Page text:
ISLAMABAD: The father of Pakistan's nuclear bomb is launching a 100-day campaign to end corruption and urges voters to elect “clean and honest” candidates in polls next year, a senior party official said Monday.
Tehreek-e-Tahafuzz Pakistan or Save Pakistan Movement (SPM), announced in July, will contest general elections due in 2013, secretary general Chaudhry Khurshid Zaman told a press conference in Islamabad.
Abdul Qadeer Khan, whom many Pakistanis regard as a hero for building the Islamic world's first nuclear bomb, would not be a candidate for any public office and would guide the movement as its chairman, Zaman said.
Zaman said from Tuesday Khan would kick off his 100-day campaign during which he will address bar associations, universities students, chambers of commerce and industries across Pakistan.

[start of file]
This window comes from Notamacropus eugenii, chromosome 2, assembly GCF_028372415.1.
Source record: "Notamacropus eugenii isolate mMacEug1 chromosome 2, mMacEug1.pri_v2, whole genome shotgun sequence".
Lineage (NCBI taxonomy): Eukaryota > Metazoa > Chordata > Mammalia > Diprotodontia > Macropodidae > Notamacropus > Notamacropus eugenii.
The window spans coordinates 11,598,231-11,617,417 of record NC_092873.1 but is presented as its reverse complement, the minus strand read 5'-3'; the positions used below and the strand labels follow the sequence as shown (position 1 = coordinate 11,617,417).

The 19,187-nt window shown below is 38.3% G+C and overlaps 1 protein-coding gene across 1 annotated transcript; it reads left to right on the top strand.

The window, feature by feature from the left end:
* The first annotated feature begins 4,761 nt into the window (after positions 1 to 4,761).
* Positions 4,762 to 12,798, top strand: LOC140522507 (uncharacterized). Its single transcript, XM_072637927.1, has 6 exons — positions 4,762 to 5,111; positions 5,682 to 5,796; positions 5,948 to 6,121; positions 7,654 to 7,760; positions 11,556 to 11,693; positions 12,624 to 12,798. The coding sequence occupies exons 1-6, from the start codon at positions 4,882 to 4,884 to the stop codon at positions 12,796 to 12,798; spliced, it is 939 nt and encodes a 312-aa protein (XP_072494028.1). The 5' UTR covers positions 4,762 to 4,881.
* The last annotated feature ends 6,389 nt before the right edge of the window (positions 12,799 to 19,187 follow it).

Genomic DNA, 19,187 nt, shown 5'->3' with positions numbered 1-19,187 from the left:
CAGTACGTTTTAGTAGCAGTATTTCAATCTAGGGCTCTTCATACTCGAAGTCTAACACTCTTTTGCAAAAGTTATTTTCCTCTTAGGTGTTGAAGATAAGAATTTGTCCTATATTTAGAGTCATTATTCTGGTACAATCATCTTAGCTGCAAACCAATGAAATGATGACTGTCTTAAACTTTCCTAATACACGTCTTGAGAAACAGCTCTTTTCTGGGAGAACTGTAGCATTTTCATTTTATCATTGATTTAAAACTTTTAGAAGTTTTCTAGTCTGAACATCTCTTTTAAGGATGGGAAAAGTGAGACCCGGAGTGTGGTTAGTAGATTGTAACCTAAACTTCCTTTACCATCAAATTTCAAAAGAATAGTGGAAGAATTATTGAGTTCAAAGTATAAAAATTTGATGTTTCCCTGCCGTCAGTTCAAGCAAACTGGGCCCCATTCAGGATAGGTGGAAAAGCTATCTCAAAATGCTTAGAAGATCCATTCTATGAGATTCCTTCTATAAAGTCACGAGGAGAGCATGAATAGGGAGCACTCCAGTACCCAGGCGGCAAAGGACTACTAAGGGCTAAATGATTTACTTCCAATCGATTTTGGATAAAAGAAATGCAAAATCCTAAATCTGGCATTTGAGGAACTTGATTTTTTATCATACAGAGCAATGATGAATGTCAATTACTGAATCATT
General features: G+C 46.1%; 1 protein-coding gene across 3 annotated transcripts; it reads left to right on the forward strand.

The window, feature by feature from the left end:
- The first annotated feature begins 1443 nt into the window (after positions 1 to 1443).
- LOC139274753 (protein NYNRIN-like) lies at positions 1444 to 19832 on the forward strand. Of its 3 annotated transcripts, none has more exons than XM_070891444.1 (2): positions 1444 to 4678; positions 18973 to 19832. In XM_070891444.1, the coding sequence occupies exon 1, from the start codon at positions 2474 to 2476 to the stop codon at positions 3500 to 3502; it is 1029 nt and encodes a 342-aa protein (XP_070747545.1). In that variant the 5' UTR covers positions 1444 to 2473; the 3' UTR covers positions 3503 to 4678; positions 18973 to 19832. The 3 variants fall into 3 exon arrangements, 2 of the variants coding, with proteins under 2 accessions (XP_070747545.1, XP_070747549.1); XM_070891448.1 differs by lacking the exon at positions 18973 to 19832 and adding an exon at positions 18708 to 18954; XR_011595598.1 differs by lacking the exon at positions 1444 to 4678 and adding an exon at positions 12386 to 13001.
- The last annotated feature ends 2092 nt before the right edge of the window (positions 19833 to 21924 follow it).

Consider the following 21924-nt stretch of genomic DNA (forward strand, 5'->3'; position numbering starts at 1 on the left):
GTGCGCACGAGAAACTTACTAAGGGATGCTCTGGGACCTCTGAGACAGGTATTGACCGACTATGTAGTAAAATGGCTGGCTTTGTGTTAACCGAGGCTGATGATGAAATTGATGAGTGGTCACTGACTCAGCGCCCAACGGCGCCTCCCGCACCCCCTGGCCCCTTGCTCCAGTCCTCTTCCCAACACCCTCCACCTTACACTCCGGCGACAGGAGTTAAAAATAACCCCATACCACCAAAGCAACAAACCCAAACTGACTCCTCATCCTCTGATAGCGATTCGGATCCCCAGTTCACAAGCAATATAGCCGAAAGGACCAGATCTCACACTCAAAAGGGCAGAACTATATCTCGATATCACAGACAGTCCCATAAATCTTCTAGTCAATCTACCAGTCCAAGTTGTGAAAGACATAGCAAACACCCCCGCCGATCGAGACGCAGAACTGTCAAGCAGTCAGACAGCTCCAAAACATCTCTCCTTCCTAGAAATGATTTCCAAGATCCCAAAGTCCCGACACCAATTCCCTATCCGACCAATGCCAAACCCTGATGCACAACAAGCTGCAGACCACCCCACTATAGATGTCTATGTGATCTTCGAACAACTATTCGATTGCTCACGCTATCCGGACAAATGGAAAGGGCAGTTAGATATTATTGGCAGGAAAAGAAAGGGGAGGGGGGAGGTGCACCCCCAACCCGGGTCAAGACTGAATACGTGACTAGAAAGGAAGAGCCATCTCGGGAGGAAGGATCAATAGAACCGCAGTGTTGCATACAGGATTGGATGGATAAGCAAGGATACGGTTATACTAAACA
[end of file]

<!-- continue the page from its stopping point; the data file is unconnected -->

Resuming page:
The starting point would be the town of Kahuta, which is home to Pakistan's nuclear facilities near the capital Islamabad, where Khan will address the local bar association, Zaman said.
Khan's party is critical of the current government and all political parties who have remained in power for their “corruption and misrule”, he said, adding that “new people will be given an opportunity to contest elections”.
“We urge the Pakistanis, particularly youth, to elect clean and honest people in coming elections, because the parties who are in power now or were in the past are responsible for the mess in which Pakistan is today, Zaman said.
He said that the SPM “most likely will make an alliance with right-wing parties because they also believe that doctor Khan can turn around things in Pakistan”.
Zaman said Khan had started the movement after seeing the “deteriorating economic and political situation due to corruption and bad governance in the country with an aim to turn around it”.
“We are getting tremendous response through social media and more than two million people have contacted us by email, SMS, fax, surface mail to join our movement,” Zaman said.
Khan admitted in 2004 that he ran a nuclear black-market selling secrets to Iran, Libya and North Korea. But he later retracted his remarks and in 2009 was freed from house arrest, although he was asked to keep a low profile.